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In the far west of Perthshire, 20 miles from Pitlochry, lies Rannoch - a wild area with a true sense of remoteness. The circular cycle of Loch Rannoch is a delight, with quiet roads, virtually no hills and spectacular views. Begin in the village of Kinloch Rannoch and take a Circular Road Route clockwise direction along the minor south shore road to reach the small village of Bridge of Gaur. Join the B846 to complete the loch Approximately 22 miles/35km circuit and return to Kinloch Rannoch. Refreshments: Kinloch Rannoch. OS Landranger Map 51 (The hilly westward detour to Rannoch Station and the Rannoch Moor A gentle cycle on secondary and Visitor Centre, is worthwhile) Highlights: Look out for Clan Trail minor roads. information boards around the loch shore, these depict the colourful history of local families. The Black Wood of Rannoch, on the south shore, is a remnant of the ancient Caledonian Forest and, on the north shore, there are fantastic sandy beaches with vistas across the water to the shapely peak of Schiehallion.
Loch Rannoch on the Road to The Isles
Perthshire has an excellent choice of accommodation to suit all tastes and budgets. Many establishments are members of the VisitScotland Cyclists Welcome Scheme and provide specific facilities such as cycle storage, drying areas, weather forecasts and packed lunches - all designed to make your stay more enjoyable. Contact Pitlochry Tourist Information Centre for details of participating local establishments OR visit www.visitscotland.com/cycling OR look out for the logo in our brochures.
Allean Forest is part of the Tay Forest Park and is located just west of the Queen’s View Visitor Centre (off the B8019). Cyclists can enjoy wonderful views of Loch Tummel, Glen Errochty and surrounding mountains from (by Loch Tummel) waymarked trails through the working forest. A car park at the entrance to Off Road Routes on forest tracks the forest is the best starting point. OS Landranger Map 43 recommended. A `Guide to the Tay Forest Park` is available from the Visitor Centre or OS Landranger Map 43 Pitlochry Tourist Information Centre. Refreshments: Queen’s View Visitor Centre. (NB: this is a working forest and diversions, to ensure user’s safety, may be in place) Highlights: Make time to see the Queen’s View before starting off – the sweeping panorama across Loch Tummel can be enjoyed from a viewpoint near the Visitor Centre. The forest has two interesting archaeological sites both of which are near to the trails; a partly restored 18th century farmstead and the remains of an 8th century `ring fort`.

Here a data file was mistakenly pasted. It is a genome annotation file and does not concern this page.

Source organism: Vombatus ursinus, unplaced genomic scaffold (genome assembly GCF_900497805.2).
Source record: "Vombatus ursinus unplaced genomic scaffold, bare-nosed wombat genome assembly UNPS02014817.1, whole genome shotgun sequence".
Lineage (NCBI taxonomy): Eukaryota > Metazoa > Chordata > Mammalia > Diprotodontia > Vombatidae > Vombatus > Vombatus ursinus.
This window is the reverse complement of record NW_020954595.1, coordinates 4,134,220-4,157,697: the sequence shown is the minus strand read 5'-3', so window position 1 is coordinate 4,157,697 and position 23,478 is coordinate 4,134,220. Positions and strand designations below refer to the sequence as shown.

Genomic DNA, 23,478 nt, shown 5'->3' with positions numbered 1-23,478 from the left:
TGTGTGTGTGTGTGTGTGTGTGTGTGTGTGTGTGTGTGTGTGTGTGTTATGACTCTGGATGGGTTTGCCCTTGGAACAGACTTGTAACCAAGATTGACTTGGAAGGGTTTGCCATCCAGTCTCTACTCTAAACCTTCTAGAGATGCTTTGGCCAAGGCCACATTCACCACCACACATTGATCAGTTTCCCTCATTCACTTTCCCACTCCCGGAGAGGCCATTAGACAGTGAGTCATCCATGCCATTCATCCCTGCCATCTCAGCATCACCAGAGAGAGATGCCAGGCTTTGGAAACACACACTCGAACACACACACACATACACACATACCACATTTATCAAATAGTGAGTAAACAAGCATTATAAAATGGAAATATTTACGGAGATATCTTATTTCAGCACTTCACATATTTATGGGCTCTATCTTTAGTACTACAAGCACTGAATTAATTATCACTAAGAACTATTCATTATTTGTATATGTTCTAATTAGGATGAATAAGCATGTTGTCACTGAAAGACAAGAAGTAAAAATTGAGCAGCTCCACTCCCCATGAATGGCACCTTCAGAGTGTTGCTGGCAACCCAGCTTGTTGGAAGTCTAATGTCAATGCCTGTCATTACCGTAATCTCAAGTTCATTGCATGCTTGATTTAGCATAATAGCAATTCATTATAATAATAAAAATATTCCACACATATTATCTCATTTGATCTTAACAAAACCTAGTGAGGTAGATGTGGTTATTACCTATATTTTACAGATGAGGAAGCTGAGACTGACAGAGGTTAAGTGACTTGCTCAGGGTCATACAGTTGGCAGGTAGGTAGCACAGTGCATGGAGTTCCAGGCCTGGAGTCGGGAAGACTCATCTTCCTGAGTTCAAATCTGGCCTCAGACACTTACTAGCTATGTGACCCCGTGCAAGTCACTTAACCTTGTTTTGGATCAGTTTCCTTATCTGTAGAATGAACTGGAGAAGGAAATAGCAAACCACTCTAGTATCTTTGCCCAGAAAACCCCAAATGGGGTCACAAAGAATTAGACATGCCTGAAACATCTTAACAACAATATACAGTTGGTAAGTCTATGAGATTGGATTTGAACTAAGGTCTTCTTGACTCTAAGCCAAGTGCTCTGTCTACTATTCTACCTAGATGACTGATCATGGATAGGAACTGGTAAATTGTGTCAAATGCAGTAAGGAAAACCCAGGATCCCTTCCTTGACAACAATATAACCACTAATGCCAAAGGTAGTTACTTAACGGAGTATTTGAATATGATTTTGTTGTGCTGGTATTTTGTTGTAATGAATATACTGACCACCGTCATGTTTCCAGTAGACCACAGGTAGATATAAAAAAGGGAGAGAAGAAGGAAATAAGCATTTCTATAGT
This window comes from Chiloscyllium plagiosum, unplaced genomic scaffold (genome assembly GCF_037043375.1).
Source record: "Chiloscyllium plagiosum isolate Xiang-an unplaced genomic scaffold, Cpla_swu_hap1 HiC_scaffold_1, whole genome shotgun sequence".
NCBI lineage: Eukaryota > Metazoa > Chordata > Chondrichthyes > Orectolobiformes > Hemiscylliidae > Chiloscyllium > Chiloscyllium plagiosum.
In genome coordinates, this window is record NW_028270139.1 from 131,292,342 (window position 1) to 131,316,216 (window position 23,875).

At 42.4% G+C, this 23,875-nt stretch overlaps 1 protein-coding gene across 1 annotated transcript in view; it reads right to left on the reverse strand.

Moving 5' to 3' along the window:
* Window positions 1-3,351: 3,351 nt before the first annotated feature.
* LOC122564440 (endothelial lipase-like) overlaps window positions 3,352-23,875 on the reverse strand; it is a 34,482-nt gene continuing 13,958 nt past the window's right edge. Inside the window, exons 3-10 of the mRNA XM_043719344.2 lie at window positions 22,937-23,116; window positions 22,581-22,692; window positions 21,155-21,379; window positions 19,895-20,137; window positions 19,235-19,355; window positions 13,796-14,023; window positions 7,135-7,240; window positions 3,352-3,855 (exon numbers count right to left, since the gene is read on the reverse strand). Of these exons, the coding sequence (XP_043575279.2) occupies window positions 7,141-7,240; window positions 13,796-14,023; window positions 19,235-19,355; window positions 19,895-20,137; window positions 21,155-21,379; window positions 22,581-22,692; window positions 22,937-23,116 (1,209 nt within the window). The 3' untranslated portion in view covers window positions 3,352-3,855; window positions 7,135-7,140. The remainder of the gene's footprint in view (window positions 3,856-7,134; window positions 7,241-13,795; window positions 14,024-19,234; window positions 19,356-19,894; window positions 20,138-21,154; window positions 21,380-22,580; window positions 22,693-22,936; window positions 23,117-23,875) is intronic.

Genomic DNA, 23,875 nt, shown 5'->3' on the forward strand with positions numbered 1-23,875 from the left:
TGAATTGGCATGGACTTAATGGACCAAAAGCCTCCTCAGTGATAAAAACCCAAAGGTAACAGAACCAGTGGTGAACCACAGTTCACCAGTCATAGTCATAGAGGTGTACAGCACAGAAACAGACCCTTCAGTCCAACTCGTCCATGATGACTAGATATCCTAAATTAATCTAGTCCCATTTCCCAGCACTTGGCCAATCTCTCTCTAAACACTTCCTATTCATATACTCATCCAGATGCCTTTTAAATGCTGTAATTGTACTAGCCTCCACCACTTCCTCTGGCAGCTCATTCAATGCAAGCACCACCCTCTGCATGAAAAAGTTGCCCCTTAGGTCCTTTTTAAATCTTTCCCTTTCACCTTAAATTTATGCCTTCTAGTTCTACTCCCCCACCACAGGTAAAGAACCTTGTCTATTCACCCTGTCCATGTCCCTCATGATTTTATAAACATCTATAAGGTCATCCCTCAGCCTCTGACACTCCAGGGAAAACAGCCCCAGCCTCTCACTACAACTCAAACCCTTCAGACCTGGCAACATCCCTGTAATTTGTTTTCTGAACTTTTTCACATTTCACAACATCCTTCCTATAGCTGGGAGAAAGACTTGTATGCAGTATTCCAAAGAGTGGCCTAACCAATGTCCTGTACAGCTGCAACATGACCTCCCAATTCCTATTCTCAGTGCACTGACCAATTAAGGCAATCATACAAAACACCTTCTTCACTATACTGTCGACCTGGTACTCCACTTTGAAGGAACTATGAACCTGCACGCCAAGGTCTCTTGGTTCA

Loch Rannoch and Schiehallion
When you are on the National Cycle Network (NCN) you will see these signs. The number on the sign relates to the route you have chosen to follow.
Atholl Estates is a large highland estate, with daily activities concentrating on farming, forestry and fieldsports. These practices have created a rich landscape and a network of excellent tracks extends throughout the (Blair Atholl) uplands and glens around Blair Atholl, perfect for exploration by mountain Off Road Routes covering a total bike. Tracks are not waymarked (OS Map essential) but all link together to distance of nearly 40 miles/ 64km using enable cyclists to plan their own routes. Follow the course of the River Tilt tracks on Atholl Estates. to Marble Lodge and Falls of Tarf or ride up Glen Banvie to the deserted settlement of Chapel Town. A leaflet/map detailing the cycling routes on OS Landranger Map 43 Atholl Estates is available from the Estate Information Centre in Blair Atholl (www.athollestatesrangerservice.co.uk) or from Pitlochry Tourist Information Centre. Cyclists are asked to respect other path users and remember that the estate is a place of work, as well as a popular location for recreation. Highlights: The tracks take you through woodlands, alongside rivers, past waterfalls and onto open moorland, with many fine views to spectacular mountains en route.